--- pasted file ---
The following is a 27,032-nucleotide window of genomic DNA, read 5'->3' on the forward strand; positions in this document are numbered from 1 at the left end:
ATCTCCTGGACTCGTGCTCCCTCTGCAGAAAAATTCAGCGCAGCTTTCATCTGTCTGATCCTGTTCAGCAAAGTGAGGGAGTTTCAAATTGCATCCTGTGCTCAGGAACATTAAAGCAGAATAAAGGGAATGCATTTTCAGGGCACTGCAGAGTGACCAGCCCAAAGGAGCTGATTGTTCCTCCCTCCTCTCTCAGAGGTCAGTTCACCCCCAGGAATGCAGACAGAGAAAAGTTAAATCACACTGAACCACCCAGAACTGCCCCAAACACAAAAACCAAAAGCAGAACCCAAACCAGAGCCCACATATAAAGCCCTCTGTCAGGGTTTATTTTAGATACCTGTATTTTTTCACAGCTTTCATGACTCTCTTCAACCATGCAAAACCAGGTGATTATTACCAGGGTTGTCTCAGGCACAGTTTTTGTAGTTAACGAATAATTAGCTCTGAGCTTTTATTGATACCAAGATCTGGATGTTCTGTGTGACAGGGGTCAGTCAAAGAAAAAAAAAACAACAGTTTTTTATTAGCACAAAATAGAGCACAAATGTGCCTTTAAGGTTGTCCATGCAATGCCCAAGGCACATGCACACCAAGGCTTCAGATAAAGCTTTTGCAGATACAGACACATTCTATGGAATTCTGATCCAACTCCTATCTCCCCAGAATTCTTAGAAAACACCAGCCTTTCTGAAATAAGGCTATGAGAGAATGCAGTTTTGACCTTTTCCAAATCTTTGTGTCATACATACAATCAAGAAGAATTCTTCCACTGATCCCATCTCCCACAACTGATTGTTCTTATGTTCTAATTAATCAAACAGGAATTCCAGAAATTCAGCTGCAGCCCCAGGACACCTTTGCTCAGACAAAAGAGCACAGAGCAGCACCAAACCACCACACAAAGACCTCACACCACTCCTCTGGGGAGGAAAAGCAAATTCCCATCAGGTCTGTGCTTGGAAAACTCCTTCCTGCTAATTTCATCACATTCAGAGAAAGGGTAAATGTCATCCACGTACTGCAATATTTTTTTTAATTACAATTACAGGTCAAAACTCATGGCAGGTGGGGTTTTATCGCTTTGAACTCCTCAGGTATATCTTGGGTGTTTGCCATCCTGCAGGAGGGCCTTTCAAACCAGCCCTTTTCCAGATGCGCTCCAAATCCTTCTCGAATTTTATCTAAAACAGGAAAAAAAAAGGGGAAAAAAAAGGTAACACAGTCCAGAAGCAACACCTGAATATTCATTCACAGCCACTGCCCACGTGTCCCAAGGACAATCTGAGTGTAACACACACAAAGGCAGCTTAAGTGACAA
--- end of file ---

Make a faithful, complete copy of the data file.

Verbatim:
The following is a 27,032-nucleotide window of genomic DNA, read 5'->3' on the forward strand; positions in this document are numbered from 1 at the left end:
ATCTCCTGGACTCGTGCTCCCTCTGCAGAAAAATTCAGCGCAGCTTTCATCTGTCTGATCCTGTTCAGCAAAGTGAGGGAGTTTCAAATTGCATCCTGTGCTCAGGAACATTAAAGCAGAATAAAGGGAATGCATTTTCAGGGCACTGCAGAGTGACCAGCCCAAAGGAGCTGATTGTTCCTCCCTCCTCTCTCAGAGGTCAGTTCACCCCCAGGAATGCAGACAGAGAAAAGTTAAATCACACTGAACCACCCAGAACTGCCCCAAACACAAAAACCAAAAGCAGAACCCAAACCAGAGCCCACATATAAAGCCCTCTGTCAGGGTTTATTTTAGATACCTGTATTTTTTCACAGCTTTCATGACTCTCTTCAACCATGCAAAACCAGGTGATTATTACCAGGGTTGTCTCAGGCACAGTTTTTGTAGTTAACGAATAATTAGCTCTGAGCTTTTATTGATACCAAGATCTGGATGTTCTGTGTGACAGGGGTCAGTCAAAGAAAAAAAAAACAACAGTTTTTTATTAGCACAAAATAGAGCACAAATGTGCCTTTAAGGTTGTCCATGCAATGCCCAAGGCACATGCACACCAAGGCTTCAGATAAAGCTTTTGCAGATACAGACACATTCTATGGAATTCTGATCCAACTCCTATCTCCCCAGAATTCTTAGAAAACACCAGCCTTTCTGAAATAAGGCTATGAGAGAATGCAGTTTTGACCTTTTCCAAATCTTTGTGTCATACATACAATCAAGAAGAATTCTTCCACTGATCCCATCTCCCACAACTGATTGTTCTTATGTTCTAATTAATCAAACAGGAATTCCAGAAATTCAGCTGCAGCCCCAGGACACCTTTGCTCAGACAAAAGAGCACAGAGCAGCACCAAACCACCACACAAAGACCTCACACCACTCCTCTGGGGAGGAAAAGCAAATTCCCATCAGGTCTGTGCTTGGAAAACTCCTTCCTGCTAATTTCATCACATTCAGAGAAAGGGTAAATGTCATCCACGTACTGCAATATTTTTTTTAATTACAATTACAGGTCAAAACTCATGGCAGGTGGGGTTTTATCGCTTTGAACTCCTCAGGTATATCTTGGGTGTTTGCCATCCTGCAGGAGGGCCTTTCAAACCAGCCCTTTTCCAGATGCGCTCCAAATCCTTCTCGAATTTTATCTAAAACAGGAAAAAAAAAGGGGAAAAAAAAGGTAACACAGTCCAGAAGCAACACCTGAATATTCATTCACAGCCACTGCCCACGTGTCCCAAGGACAATCTGAGTGTAACACACACAAAGGCAGCTTAAGTGACAA